Friday, February 27, 2015

When your partner's sorrow looks different than yours

If you’ve read the title to this post then there is a good chance that you don’t need to read any more to know exactly what I am going to say. Maybe just reading the title sparked a familiar pang in your heart. One you aren’t completely comfortable with.

Being that I am on the female end of this two sided topic it is naturally really easy for me to speak from just one side. Probably the same one you are on, considering that I have pretty much all female readers. But let me give you a heads-up. I’m going to do my very best to present a fresh perspective – the one of the father – the other side, if you will. And please don’t get me wrong here. I’m not saying there should actually be two sides, because mother and father should undoubtedly always be a team...
I remember being angry. I was mad that Brady had a job and could leave the house all day and I couldn’t. I was mad that he could smile and laugh. It hurt when he would say, “Can we just go one day without talking about this?” And my whole entire world was wrapped up in the “this” he was referring to.

I was in survival mode. I was doing all I could to remove myself from bed in the mornings and function as a normal human, and on top of that take care of the little human that I spent my days with. I had to be normal-ish for him and that was really my only motivation.

I was swimming in an ocean full of different feelings, thoughts, and emotions and it was all I could do to breathe and stay afloat. I was looking out for myself. I needed myself to make it through. I wanted to protect myself from any added pain. Myself...myself....myself

I had no clue that while I was swimming in the emotion ocean focused solely on my own survival I had a lifeguard on the side trying to throw in the lifesaver.

But I wouldn’t let him.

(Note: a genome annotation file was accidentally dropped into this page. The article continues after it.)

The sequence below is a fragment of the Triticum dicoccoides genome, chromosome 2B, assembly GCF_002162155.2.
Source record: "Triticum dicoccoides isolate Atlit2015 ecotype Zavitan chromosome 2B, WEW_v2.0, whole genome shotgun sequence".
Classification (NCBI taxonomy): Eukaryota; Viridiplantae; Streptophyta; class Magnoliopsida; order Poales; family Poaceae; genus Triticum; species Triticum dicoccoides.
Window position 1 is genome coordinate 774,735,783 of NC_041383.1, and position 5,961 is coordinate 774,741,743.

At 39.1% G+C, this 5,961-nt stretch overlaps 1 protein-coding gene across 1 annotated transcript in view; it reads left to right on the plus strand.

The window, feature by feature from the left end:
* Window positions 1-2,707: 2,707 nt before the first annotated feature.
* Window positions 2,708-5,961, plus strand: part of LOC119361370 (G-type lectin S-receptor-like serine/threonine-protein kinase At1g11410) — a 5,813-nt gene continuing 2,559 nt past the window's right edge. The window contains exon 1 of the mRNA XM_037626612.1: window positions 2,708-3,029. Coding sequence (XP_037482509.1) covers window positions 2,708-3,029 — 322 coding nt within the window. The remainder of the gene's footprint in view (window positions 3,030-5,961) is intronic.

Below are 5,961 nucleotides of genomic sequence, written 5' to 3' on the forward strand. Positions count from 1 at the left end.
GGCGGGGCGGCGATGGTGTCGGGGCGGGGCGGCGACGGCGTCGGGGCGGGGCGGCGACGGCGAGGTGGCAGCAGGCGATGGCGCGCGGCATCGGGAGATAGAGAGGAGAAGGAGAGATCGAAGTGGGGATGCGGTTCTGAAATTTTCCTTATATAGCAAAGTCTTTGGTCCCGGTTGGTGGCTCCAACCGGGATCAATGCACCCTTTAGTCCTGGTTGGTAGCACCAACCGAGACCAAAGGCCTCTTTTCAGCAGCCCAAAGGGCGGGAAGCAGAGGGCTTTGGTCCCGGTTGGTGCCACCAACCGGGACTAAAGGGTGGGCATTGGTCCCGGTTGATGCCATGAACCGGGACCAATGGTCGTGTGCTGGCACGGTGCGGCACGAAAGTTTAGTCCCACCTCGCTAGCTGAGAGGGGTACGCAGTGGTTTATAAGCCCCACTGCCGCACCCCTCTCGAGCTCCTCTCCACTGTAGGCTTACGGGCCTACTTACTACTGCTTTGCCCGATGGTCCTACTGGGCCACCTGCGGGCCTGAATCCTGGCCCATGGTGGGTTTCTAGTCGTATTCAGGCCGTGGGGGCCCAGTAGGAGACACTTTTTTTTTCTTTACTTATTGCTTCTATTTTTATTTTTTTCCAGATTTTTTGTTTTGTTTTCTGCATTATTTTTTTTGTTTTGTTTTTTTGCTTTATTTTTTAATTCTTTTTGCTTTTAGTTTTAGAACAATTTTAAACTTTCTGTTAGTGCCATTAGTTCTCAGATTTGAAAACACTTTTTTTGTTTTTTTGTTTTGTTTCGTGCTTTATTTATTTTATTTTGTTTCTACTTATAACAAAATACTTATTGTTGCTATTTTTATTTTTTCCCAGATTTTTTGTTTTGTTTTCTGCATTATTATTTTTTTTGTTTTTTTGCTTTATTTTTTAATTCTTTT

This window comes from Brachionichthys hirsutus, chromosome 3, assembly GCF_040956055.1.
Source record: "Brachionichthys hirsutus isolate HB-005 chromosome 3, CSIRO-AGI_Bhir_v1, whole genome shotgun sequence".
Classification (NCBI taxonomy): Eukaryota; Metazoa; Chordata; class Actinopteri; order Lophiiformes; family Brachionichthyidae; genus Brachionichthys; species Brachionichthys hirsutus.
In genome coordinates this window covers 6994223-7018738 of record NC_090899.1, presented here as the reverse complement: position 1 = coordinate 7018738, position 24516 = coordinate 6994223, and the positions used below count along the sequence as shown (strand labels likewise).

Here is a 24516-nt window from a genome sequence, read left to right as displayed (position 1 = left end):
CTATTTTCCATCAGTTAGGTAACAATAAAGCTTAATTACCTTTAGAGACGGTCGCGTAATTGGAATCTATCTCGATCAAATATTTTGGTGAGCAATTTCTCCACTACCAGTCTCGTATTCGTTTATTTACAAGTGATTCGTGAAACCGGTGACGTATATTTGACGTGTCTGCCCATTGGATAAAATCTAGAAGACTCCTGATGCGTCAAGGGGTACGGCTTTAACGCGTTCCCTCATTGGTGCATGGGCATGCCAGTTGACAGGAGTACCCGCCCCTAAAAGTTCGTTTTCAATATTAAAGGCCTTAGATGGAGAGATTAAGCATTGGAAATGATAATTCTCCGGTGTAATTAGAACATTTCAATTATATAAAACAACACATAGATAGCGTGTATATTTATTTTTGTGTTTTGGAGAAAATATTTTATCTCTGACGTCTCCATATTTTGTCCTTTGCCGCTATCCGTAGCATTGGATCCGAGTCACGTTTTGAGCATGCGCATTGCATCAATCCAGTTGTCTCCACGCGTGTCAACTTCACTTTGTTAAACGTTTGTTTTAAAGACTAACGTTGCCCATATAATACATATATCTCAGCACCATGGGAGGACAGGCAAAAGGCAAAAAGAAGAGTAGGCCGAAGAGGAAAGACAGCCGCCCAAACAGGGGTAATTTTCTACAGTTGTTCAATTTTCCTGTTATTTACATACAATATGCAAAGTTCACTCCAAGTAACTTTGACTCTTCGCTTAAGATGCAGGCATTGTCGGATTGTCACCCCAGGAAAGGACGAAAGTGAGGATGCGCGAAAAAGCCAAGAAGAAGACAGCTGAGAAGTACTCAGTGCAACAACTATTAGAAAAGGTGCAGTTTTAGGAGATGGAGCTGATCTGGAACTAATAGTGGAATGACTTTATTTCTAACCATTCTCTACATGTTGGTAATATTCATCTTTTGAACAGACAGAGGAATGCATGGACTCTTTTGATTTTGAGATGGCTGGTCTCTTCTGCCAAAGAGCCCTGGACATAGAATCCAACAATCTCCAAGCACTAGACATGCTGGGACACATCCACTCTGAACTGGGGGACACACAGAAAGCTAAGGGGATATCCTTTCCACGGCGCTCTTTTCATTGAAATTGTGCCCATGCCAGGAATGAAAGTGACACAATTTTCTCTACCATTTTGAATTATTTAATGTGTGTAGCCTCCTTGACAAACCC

He was wounded too, but he was trying to take care of his family. He was doing what he knew to make it all better for us while at the same time reeling from the death of HIS son.
I just couldn’t see it. All I could see was how I felt. All I knew was that I wanted him to grieve with me and I felt so alone. The one and only person I wanted the most to cry with me was my husband.

Oh what I’ve learned since then! And I don’t mean like the next few days or weeks or months after it all. I mean like, just in the last year. Perhaps I’m slower than most, but I’ve just recently caught on to what was truly going on in those moments.

It took us a good year or two to start having open conversations about Hudson and how Brady felt about it. Let me tell you, these conversations weren’t pretty. After I figured out how to put away all my defenses and “but I” remarks I learned something, and to be honest, it cut me to the core.
I learned he was grieving just like me. Only it looked different. This is probably no surprise to you and you’re probably thinking I’ve lost my mind if I couldn’t see that then. The thing is, I think I did see it but I didn’t accept it. I saw his attempts to make me smile and change the course of my day but I wouldn’t accept them.

What changed it all for me was when Brady began to explain that he would have to go to work and hear, from his co-workers, “How is your wife?” He would hear from his friends, “How is your wife?” He would hear from his family, “How is Misty doing?” Rarely, very rarely, was he asked about himself.

He explained to me that there were many days he would leave work and go straight to Hudson’s grave to stare at the cold slab of concrete and weep. He would then come home and do his very best to hold the walls of our home together with whatever strength he could muster. He knew I would be a mess and he knew our 17 month old needed a happy daddy. So he did what every good man would do. He tried to keep me from getting messier and keep a smile on Dawson’s face and a laughter in his heart.

If I had it all to do over again now, I would try harder to remove myself from my own sorrow and look for my husband’s. I would share my appreciation with him for trying so hard as opposed to hiding under the blanket of hurt when he appeared to be so much better off than me.
I’ve come to terms with myself that I wasn’t a team player through that difficult journey.  I put up the armor around my heart and eyes and didn’t even know I was doing it. Thank God that I can now see Brady’s perspective in it all.
I’m taking a stab and guessing that potentially you’ve felt alone in your relationship with your spouse or partner even as you’ve both grieved over the same exact thing. Possibly you’ve felt like they don’t understand or care.

What if they do? What if they’re trying to stay strong for you? Could you see it?
I’m one of the lucky ones because my husband finally opened up to show me his perspective. Not all men are willing to do this and I’m hoping that sharing these insights with you could bring you a step closer to understanding your partner’s perspective as well.

Please, please feel free to share your own thoughts and insights with us all.


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